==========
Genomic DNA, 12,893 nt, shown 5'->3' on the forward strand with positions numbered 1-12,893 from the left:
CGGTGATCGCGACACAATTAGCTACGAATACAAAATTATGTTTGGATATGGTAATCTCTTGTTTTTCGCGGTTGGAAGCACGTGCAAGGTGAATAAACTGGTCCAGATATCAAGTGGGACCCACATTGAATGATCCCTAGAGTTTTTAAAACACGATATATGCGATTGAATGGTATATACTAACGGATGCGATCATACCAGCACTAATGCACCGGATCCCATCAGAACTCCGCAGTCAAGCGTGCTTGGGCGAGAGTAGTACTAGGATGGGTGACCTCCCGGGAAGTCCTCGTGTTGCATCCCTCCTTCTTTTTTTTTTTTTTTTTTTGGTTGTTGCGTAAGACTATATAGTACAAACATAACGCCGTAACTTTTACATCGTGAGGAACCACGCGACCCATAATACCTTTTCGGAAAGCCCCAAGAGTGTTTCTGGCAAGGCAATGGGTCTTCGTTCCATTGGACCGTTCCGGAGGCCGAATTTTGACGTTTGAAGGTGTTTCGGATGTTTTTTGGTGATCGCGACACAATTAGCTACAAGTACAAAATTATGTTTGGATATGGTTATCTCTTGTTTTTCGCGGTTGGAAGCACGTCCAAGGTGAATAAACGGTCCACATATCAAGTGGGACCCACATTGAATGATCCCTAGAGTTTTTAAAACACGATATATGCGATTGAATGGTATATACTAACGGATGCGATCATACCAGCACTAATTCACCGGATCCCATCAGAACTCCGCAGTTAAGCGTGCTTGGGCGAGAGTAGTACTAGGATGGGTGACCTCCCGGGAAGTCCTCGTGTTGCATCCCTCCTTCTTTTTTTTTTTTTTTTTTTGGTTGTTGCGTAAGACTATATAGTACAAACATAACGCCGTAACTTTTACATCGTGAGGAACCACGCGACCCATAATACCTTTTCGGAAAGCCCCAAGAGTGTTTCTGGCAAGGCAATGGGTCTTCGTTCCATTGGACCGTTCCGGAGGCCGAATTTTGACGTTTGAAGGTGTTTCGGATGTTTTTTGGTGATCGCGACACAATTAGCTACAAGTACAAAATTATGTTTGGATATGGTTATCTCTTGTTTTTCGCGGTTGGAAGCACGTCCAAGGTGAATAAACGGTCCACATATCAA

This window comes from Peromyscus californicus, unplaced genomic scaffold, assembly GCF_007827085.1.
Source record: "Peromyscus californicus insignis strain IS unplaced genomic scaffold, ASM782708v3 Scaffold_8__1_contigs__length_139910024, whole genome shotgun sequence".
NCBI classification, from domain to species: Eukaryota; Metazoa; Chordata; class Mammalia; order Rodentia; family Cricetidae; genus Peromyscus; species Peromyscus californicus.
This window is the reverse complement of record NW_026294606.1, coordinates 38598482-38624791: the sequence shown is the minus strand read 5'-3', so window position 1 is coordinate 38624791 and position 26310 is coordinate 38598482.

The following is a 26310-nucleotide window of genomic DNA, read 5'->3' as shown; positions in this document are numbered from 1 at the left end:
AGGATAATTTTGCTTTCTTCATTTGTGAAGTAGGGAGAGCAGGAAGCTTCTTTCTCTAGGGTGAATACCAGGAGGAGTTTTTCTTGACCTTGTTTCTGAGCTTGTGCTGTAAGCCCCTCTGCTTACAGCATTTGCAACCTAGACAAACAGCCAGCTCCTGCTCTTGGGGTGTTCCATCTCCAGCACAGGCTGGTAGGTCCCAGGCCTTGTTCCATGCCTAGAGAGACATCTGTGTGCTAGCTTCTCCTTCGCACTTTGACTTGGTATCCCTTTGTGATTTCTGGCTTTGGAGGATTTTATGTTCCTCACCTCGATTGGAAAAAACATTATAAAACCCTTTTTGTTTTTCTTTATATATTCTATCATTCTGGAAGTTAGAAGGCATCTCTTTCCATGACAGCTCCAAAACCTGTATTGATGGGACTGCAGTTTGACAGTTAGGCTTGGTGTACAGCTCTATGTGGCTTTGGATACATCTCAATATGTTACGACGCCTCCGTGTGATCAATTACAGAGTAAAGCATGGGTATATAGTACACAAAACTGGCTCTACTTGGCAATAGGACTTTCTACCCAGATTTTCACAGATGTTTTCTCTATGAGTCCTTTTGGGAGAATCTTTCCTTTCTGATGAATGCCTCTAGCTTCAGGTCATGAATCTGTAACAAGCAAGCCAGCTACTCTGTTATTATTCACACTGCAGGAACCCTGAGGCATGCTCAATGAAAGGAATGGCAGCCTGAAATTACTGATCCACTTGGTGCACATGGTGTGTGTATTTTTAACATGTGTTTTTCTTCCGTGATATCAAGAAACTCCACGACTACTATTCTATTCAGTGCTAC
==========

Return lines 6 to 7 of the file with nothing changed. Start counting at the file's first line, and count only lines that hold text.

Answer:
This window is the reverse complement of record NW_026294606.1, coordinates 38598482-38624791: the sequence shown is the minus strand read 5'-3', so window position 1 is coordinate 38624791 and position 26310 is coordinate 38598482.

The following is a 26310-nucleotide window of genomic DNA, read 5'->3' as shown; positions in this document are numbered from 1 at the left end: